I often get asked how I reconciled my dance career to my Faith. I simply say that, at the time, I didn’t.
Like many young girls, I was put into twirling at three. Then, at my own request, I enrolled in ballet, tap, and jazz at the age of five. I found I had a natural ability as a little dancer and immediately felt like I had found my calling. Nothing mattered more to me than dance. I accepted any and all forms of critique and demanding training sessions to be the very best.
The dance industry certainly isn’t for the faint of heart. If I wasn’t practicing in the studio, I was clearing the furniture in my bedroom for more space, practicing my leg extensions at the kitchen counter, or using the long grocery store aisles to develop the most graceful leaps. My mother still recounts those grocery store days to me. Now, my husband experiences them, too. What can I say? Once a dancer, always a dancer.
Motivations and Morality
As I matured as a young lady and a performer, I worked hard to be in the more notable classes at my studio. I spent the many following years in the competitive world of dance. Up to this point, there wasn’t anything that I tried out for, or set my mind and body to, that I didn’t achieve in one way or another. Committing myself to being a competitive dancer meant that weeknight rehearsals turned into weekends too, even Sundays. This didn’t bother my family much. While I had received my Sacraments, we weren’t a practicing Catholic family.
Reconciling Catholic morals to my dance career was not a thought, even though there was much that could have been discussed about topics pertaining to modesty, body image, competitiveness, female comparison, and priorities. I was often encouraged by others with the motto, “If you’ve got it, flaunt it!”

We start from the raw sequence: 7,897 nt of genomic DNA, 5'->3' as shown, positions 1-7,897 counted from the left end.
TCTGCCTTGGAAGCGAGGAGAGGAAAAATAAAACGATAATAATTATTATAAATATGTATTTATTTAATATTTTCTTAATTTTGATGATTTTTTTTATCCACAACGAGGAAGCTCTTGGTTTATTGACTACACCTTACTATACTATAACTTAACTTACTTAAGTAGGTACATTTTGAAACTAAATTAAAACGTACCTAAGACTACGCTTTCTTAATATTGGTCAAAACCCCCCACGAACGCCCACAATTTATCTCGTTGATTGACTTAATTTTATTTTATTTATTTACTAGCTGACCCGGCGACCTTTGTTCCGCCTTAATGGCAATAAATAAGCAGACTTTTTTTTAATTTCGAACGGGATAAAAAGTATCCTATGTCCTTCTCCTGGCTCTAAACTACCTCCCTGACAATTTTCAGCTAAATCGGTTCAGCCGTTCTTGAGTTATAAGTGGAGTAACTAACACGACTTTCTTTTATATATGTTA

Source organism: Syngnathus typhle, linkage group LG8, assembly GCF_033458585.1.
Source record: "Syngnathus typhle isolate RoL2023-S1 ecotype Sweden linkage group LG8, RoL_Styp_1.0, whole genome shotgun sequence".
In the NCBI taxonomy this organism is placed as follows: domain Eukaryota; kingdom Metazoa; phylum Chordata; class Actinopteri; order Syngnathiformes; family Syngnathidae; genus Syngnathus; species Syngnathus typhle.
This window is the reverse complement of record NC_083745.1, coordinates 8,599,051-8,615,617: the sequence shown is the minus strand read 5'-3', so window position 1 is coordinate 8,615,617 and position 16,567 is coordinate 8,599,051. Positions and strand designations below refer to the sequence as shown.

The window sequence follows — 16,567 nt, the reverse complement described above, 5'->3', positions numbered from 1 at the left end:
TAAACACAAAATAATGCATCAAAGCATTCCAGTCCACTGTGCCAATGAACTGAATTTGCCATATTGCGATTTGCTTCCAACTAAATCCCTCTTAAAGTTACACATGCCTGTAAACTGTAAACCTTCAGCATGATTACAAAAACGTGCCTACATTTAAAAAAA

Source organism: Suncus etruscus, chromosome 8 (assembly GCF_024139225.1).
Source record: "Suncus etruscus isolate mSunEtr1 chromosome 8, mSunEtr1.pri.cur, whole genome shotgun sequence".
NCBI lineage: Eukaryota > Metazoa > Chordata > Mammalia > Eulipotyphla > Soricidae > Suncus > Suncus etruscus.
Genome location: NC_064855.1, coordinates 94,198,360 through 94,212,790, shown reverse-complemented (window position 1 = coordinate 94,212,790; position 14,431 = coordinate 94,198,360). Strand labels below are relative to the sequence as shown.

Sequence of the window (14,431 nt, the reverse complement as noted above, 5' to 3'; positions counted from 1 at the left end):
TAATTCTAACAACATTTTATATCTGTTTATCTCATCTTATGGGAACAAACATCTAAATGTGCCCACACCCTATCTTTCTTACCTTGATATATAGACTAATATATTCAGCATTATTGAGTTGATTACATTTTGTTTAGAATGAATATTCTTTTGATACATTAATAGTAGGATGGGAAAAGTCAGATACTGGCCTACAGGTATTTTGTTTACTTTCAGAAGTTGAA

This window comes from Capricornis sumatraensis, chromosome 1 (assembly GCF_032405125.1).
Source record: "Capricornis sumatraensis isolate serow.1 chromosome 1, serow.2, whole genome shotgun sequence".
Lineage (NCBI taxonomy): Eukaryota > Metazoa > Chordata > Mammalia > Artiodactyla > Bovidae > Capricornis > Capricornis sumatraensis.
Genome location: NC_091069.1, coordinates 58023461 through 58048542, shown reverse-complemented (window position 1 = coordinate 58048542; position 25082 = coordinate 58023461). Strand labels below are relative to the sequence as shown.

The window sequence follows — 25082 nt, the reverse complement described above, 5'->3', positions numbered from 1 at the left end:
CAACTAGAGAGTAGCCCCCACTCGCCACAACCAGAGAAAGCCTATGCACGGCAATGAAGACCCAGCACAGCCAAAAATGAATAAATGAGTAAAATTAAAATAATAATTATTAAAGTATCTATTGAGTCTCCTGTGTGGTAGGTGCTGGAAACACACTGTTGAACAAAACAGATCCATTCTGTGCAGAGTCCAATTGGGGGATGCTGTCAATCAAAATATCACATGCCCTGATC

A Possible Open Door
Into my teen years I won many awards, appeared in different ensembles, danced across the country, and was the youngest girl in my high school’s history to have been made the highest-ranking lead dancer on our team. Yet my impending graduation made me feel absolutely lost thinking of a life without dance. I wasn’t sure what I would pursue.
During the summer after high school graduation, a friend invited me to go with her to try out for the Texans Cheerleaders. Admittedly, I felt lackluster. As many in this arena know, classically-trained dancers and cheerleaders are seen as very different. From my experience, one is usually turning their nose up at the other.
I went forward with this opportunity anyway, thinking this might give my college years the dose of dance that I was looking for. Not only that, but I had spent a brief period of time on a competitive team with a Texans Cheerleader that was on the squad during my audition. I thought I was a shoo in!
The Tryout Process
I arrived to the very intimidating practice tent (not having done any prior research) in a simple but little tryout number, dance sneakers, and my curls sprayed so tight I had to hammer them down at the end of the night. I was not at all prepared for the city camera crews, news photographers, or mass amounts of women there to try out.
As one would expect, the women in the heeled boots and skimpy sequined outfits were the ones that drew the most attention. I knew I was going to have to step it up. So I danced like nobody’s business, flipped my hair with the best of them, and performed with the typical facial technique of mouthing your vowels. While there I began to feel like this was more about looks than about dancing (it turns out I was right).
I made it through two of the three rounds when suddenly I saw a trail of Texans football players enter the tent. They sat down at a long table. They instructed us to dance across the field and act as if the players weren’t there. I was cut during this round and experienced my first dance team “failure,” if one could call it that.